According to Consumer Reports, water-efficient laundry machines use about 13 gallons or less for an 8-pound load – half the 26 gallons sucked down by a regular washer.

No. 3: Smart homes save you time and stress

It’s time for the fun part: Smart homes make life easier!

“A lot of people don’t want to have to lift a finger around the house,” says Tom Flanagan, founder of Real Estate Things, a blog about real estate technology. And many aspects of this Jetsons-style fantasy are actually within reach.

For instance, rather than needing to schlep across the room to turn on your stereo, you can just tell a smart speaker (like Amazon Echo or Google Home) to play your favorite tunes. And since these speakers also work as virtual assistants, you can ask them for the weather forecast, or how many teaspoons are in a cup in the midst of cooking, or to add toilet paper to your shopping list.

Granted, all these little tasks might not seem like much hassle individually, but they add up, and they’re just the beginning. These Wi-Fi-enabled smart speakers can also act as smart home hubs, enabling various smart gadgets to speak to one another (i.e., your smart alarm clock can wake you up and turn on your smart coffee maker, while your smart fridge can sense you’re out of eggs and add that to your grocery list). It’s no wonder, then, that according to the 2017 U.S. Houzz & Home Survey, one-third of Americans who’d recently purchased a home plan to add some form of automation.

No. 4: Smart home gadgets aren’t as hard to install as you might think

You don’t have to be tech-savvy to install most smart home products.

“They’re made to be user-friendly,” says Austin-based home technology expert Stacey Higginbotham. Many offer online instruction videos, and you might not even have to pick up a drill, since many operate wirelessly (like Arlo Pro’s Security System with Siren below, $201.45 at Amazon).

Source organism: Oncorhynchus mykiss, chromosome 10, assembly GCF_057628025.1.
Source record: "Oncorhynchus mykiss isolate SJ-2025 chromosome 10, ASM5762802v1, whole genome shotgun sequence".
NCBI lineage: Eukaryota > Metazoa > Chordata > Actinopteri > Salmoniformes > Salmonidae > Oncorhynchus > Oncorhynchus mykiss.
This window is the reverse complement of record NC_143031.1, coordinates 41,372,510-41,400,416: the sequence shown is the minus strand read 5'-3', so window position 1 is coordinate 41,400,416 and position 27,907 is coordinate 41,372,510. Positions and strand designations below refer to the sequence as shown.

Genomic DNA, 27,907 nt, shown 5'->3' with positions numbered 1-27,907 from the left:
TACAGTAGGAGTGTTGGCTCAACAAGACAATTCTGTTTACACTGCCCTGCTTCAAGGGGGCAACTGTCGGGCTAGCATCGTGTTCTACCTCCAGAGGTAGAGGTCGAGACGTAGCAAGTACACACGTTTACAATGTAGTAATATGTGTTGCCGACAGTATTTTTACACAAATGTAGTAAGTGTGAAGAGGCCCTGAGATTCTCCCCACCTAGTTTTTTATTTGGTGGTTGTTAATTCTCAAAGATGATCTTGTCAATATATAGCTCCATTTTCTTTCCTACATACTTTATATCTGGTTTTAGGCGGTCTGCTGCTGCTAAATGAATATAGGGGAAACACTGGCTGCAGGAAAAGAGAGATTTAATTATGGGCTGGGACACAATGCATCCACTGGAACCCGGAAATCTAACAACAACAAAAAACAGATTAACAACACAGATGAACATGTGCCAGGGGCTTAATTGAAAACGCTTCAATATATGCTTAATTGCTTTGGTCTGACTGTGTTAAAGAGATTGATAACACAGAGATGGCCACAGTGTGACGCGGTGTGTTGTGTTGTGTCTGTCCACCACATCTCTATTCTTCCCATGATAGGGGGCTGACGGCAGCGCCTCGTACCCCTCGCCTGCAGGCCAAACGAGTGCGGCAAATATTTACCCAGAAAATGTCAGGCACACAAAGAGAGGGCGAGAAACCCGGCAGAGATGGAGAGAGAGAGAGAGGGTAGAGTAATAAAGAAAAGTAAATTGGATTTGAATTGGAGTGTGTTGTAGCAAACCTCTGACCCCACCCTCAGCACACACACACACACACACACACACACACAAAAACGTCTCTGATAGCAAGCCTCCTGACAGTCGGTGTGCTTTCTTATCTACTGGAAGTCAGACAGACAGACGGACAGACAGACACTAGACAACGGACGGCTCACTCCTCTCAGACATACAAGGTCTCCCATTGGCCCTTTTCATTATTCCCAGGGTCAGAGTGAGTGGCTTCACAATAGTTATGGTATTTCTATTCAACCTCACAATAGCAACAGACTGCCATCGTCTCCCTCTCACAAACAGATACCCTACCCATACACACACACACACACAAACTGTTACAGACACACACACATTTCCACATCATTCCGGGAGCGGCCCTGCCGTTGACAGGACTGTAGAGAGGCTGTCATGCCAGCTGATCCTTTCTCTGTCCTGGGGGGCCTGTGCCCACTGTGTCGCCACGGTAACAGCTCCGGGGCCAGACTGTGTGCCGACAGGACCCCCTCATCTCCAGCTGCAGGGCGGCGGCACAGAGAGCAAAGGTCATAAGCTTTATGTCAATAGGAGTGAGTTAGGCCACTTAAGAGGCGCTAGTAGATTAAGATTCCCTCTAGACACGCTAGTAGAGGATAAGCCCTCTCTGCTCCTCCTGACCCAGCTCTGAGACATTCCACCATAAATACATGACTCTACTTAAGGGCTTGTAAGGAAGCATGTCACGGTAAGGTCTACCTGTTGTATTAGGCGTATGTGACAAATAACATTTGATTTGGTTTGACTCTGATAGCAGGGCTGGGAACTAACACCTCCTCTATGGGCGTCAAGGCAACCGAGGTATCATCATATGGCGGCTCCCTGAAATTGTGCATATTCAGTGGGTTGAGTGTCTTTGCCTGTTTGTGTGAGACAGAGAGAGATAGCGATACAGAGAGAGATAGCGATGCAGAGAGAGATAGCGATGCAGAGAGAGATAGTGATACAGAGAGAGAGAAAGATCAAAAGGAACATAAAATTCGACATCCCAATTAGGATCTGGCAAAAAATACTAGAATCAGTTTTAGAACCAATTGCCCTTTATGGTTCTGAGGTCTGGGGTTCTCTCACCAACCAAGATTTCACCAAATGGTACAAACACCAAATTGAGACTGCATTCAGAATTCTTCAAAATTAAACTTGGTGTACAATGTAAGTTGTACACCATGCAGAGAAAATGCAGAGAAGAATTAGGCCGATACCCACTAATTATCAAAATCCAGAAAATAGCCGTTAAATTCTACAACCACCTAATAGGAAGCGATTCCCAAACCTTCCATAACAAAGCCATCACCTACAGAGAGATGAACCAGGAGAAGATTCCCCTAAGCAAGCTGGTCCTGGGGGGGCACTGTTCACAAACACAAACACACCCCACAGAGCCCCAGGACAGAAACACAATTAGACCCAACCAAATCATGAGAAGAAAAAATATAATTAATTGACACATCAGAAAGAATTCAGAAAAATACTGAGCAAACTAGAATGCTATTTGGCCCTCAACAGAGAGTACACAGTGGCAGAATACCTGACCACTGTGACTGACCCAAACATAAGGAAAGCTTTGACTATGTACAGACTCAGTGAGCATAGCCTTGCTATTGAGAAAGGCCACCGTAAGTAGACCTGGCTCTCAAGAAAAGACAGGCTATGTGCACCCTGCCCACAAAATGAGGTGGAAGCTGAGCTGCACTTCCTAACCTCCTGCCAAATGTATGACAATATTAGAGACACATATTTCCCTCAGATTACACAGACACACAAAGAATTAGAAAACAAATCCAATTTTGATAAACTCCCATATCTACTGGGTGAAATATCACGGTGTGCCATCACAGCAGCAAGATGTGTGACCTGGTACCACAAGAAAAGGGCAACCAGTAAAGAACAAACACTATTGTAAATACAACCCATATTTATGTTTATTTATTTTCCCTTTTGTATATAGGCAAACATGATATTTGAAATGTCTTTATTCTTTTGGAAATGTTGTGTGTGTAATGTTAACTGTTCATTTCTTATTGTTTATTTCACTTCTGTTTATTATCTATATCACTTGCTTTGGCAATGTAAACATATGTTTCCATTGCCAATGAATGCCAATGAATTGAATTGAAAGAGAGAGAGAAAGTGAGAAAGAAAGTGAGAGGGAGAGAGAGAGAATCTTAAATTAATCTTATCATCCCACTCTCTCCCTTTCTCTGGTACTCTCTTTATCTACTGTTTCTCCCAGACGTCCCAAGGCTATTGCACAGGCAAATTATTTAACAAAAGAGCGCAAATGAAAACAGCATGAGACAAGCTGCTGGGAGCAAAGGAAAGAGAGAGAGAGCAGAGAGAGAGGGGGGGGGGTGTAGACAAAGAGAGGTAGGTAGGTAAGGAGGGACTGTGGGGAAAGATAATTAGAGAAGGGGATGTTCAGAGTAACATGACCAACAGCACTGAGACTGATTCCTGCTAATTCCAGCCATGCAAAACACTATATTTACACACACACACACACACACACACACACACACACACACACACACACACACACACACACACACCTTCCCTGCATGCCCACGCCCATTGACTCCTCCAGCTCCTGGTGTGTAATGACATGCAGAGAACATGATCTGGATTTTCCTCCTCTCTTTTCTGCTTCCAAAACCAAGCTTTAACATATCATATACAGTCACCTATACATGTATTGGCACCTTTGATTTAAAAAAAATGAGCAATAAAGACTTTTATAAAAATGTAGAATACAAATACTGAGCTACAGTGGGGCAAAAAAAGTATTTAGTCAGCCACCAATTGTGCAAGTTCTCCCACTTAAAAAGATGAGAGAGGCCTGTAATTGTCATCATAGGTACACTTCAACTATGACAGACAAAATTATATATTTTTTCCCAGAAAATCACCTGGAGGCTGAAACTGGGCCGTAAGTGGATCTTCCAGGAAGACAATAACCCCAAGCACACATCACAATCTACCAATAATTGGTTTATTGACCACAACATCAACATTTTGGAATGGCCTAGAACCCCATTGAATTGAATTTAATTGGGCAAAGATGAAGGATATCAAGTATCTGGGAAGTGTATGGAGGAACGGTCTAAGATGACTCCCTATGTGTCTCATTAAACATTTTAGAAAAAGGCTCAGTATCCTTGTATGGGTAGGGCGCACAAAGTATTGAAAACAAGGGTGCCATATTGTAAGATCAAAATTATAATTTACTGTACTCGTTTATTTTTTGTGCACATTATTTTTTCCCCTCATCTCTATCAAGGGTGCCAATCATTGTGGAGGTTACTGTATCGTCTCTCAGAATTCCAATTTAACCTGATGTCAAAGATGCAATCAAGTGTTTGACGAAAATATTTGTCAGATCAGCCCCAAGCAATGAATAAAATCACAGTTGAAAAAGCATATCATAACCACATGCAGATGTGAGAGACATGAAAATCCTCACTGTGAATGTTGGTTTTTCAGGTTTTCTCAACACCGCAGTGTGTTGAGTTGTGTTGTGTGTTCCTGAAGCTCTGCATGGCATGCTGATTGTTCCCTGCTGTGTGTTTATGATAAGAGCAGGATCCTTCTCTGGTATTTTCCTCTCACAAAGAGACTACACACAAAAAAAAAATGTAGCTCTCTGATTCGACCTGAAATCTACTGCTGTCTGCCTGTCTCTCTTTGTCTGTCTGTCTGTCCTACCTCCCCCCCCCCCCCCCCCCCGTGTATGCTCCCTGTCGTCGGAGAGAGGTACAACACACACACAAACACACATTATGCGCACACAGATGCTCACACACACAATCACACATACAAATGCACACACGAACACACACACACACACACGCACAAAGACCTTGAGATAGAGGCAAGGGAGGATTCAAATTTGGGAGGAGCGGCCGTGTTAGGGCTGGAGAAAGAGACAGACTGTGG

No. 5: Smart homes are easier to sell

When you eventually sell your home, smart devices can pay off in a number of ways. According to Consumer Reports, smart home features can boost your home’s resale value by up to 5% – that’s $15,000 on a $300,000 home. Research also shows that home appraisers are beginning to factor in the value of tech features.

READ NEXT: Americans Cite Security as Top Priority in Home Automation, According to Study

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About the Author


Although Bosch’s name is quite familiar to those in the security industry, his previous experience has been in daily newspaper journalism. Prior to joining SECURITY SALES & INTEGRATION in 2006, he spent 15 years with the Los Angeles Times, where he performed a wide assortment of editorial responsibilities, including feature and metro department assignments as well as content producing for latimes.com. Bosch is a graduate of California State University, Fresno with a degree in Mass Communication & Journalism. In 2007, he successfully completed the National Burglar and Fire Alarm Association’s National Training School coursework to become a Certified Level I Alarm Technician.